Best Mate died in 2005 during the William Hill Haldon Gold Cup. The horse died of a suspected heart attack and fans who witnessed the event were moved to tears. Best Mate was one of the most beloved horses of his generation.

Much of that love was due to the Irish horses three Cheltenham Gold Cup wins. Best Mate won the Gold Cup in three consecutive years – 2002, 2003 and 2004. Best Mate’s unbelievable form and treble of Gold Cup wins matched Arkle’s record set in the 1960s. Best Mate’s consecutive Gold Cup wins made him the first horse to accomplish the feat since 1970 and 1971 when L’Escargot did it.

Best Mate was trained by Henrietta Knight and earned over £1m in winnings. The horse recorded a 14-7-0 record in 22 starts and remarkably never fell at a hurdle. Best Mate won numerous award during his career including the British Horse Racing Board’s Jump Horse of the Year.

Best Mate’s death came just weeks after a failed attempt to win his fourth consecutive Gold Cup. Best Mate had broken a blood vessel and it contributed to his inability to when the race. The race in Exeter that saw Best Mate’s untimely demise was expected to be his return to the top of the sport. Unfortunately, it was the venue for his death.
One reason for Best Mate’s popularity was due to the amount of money he had helped raise for charity.

The horse’s death didn’t just hit horse racing fans hard, but it also affected Knight and the trainer’s inner circle. The horse was called the best horse they could have ever had. In truth, Best Mate was the just that, a horse that won races and touched the lives of those who worked with him.

British Thoroughbred race horse Brigadier Gerard raced for just three years. However, during that short timeframe, Brigadier Gerard won 17 of 18 races and hearts of English race fans. His success inspired horse racing experts to proclaim him the best race horse of the 20th century.

Brigadier Gerard debuted in 1970 as a two-year-old. Ridden by Joe Mercer, Brigadier Gerard won the Berkshire Stakes in his first race before running his second event just over a week later. Fatigue was not a factor for the horse as he won again, this time at the Champagne Stakes in Salisbury. In all, Brigadier Gerard won all four of his races in his rookie season, setting him up for further success in the years to come.

By the time 1971 rolled around, Brigadier Gerard had made quite the name for himself; and by the end of 1972, he had completely altered the landscape of horse racing, becoming the most famous British Thoroughbred.
As 1971 ended, Brigadier Gerard had pushed his record to a perfect 10 wins from 10. His record influenced horse racing insiders to name him the Horse of the Year and he also received the Champion Miller award.

The 1972 season was more of the same for Brigadier Gerard as he moved to a perfect 15 wins. It was at 15 that the racing great’s win streak ended. Running at the Benson & Hedges Gold Cup, Brigadier Gerard was defeated by Roberto. Despite suffering his first loss, Brigadier Gerard was still awarded the Horse of the Year honours in 1972. Two more races followed – the Queen Elizabeth II Stakes and the Champion Stakes – and both ended in wins for Brigadier Gerard. He was put out to stud following his final victory and lived until 1989.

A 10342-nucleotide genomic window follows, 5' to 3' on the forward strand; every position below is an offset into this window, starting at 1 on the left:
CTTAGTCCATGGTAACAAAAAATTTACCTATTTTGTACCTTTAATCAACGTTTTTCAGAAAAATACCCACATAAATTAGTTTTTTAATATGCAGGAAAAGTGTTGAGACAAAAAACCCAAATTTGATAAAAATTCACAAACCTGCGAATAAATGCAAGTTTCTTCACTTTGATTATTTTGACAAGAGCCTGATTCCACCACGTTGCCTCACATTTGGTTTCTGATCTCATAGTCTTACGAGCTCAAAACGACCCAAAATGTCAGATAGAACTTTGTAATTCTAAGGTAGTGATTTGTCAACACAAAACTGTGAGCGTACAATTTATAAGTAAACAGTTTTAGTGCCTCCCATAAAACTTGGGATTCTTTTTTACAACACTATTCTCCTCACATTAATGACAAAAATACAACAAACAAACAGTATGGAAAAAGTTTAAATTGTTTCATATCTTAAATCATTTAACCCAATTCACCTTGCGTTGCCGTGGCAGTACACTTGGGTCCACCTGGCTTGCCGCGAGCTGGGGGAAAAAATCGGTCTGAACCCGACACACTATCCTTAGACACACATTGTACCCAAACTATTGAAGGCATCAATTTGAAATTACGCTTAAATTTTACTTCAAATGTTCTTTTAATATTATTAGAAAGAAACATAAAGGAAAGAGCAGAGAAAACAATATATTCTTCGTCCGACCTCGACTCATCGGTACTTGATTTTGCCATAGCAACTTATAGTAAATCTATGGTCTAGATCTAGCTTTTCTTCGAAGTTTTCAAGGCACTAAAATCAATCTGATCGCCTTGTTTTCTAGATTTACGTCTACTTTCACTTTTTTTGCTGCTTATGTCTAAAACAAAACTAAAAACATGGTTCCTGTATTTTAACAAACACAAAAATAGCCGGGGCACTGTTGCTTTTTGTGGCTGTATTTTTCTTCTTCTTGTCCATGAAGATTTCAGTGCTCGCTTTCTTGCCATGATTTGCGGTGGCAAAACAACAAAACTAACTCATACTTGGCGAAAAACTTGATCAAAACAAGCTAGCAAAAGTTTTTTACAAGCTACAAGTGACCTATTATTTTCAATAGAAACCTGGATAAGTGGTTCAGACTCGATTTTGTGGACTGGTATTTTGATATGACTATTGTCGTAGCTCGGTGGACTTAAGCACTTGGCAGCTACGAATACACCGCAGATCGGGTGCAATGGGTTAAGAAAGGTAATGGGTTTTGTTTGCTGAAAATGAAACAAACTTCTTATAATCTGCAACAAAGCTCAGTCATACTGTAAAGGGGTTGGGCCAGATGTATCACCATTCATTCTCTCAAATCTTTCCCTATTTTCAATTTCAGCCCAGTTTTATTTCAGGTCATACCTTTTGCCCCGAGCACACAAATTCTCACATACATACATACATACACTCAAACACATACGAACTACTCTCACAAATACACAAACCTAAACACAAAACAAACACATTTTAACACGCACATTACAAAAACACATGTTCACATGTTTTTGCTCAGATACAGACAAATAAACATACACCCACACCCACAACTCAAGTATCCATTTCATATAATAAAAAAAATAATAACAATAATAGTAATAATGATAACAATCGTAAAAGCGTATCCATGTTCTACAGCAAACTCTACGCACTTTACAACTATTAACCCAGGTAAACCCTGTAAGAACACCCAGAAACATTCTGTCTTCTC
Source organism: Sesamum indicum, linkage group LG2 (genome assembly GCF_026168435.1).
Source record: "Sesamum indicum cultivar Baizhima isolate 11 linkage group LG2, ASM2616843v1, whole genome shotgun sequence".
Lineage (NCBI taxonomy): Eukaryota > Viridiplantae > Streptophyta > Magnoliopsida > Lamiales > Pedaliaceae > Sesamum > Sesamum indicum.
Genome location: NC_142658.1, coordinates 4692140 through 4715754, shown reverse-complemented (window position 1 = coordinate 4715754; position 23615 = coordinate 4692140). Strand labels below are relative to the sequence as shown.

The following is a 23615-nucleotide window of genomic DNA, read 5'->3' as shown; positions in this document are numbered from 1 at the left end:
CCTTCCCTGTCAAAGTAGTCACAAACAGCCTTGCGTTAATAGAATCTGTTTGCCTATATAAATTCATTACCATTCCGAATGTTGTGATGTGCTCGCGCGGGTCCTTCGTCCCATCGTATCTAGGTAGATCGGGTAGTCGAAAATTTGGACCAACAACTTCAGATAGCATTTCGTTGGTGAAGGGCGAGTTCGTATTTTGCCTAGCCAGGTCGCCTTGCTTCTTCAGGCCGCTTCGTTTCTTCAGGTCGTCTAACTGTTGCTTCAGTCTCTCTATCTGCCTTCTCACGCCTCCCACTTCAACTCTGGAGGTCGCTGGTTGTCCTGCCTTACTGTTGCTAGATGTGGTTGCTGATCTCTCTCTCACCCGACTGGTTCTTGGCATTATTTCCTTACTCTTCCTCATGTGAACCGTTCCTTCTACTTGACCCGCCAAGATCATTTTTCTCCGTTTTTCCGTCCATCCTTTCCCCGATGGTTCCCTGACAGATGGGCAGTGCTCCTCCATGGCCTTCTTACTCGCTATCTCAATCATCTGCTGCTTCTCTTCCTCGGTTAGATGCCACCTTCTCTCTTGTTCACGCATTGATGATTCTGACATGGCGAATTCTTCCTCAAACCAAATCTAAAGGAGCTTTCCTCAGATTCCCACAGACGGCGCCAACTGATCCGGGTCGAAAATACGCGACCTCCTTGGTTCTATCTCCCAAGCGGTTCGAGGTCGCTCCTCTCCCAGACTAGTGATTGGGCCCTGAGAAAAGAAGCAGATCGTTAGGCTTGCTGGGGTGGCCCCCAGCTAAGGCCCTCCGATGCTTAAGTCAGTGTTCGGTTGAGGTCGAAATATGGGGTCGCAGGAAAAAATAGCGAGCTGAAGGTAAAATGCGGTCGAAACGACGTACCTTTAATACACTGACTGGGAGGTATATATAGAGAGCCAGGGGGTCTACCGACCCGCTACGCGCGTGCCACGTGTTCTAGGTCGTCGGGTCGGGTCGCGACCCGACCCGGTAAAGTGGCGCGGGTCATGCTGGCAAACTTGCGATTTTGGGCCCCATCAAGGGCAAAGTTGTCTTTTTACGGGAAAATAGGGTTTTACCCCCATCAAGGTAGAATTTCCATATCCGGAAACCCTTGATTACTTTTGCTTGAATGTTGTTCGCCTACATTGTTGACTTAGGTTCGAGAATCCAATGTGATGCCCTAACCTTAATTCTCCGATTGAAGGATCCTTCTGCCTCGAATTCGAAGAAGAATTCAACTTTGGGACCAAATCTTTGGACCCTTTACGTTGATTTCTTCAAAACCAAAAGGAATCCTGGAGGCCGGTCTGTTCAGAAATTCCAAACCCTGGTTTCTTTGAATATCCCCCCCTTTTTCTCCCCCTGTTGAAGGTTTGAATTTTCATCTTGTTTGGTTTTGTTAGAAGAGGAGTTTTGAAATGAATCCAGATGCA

Dancing Brave was an American-bred, British-trained horse that captured the world’s attention in the mid-1980s. Dancing Brave ran just 10 races in a career that stretched from 1985 to 1986. In 10 starts, he won eight races including the Craven Stakes, 2000 Guineas and the King George VI and Queen Elizabeth Stakes.

The 1986 season saw Dancing Brave win a clutch of awards including the British Horse of the Year, Top-rated European Horse (Timeform) and Top-rated European Horse (International class).

Trained by Guy Harwood, Dancing Brave debuted in 1985 as a two-year-old. Harwood didn’t believe in starting the horse until he was two-years old and three months. His decision to wait on Dancing Brave proved a masterstroke as the horse won his debut at the Dorking Stakes. The horse had actually come to England and into Harwood’s care after Kentucky’s Glen Oak Farm decided Dancing Brave wasn’t attractive enough to keep around. The farm wasn’t sure the horse would amount to much and sold him for $200,000. In the end, the purchase of Dancing Brave by Khalid Abdullah was a brilliant decision as the horse earned over $1.7m in winnings.

Dancing Brave’s three-year-old season in 1986 carried on the successes of the previous year. Again, Dancing Brave won and won big. The Epsom Derby was the only blemish on Dancing Brave’s 1986 as he took second place after an unbelievable end to the race. Dancing Brave ended in second and his runner-up finish saw jockey Greville Starkey receive immense criticism for the way he ran the horse. Dancing Brave rebounded, however, winning the Eclipse Stakes in his next outing.

In Dancing Brave’s final race at the Breeders’ Cup Turf, he suffered an eye injury and was soon retired to Dalham Hall. The initial stud fee for Dancing Brave reached £120,000, but the horse suffered fertility problems in 1988. He recovered from them and was sent to Japan where Dancing Brave lived out the remainder of his years as a stud.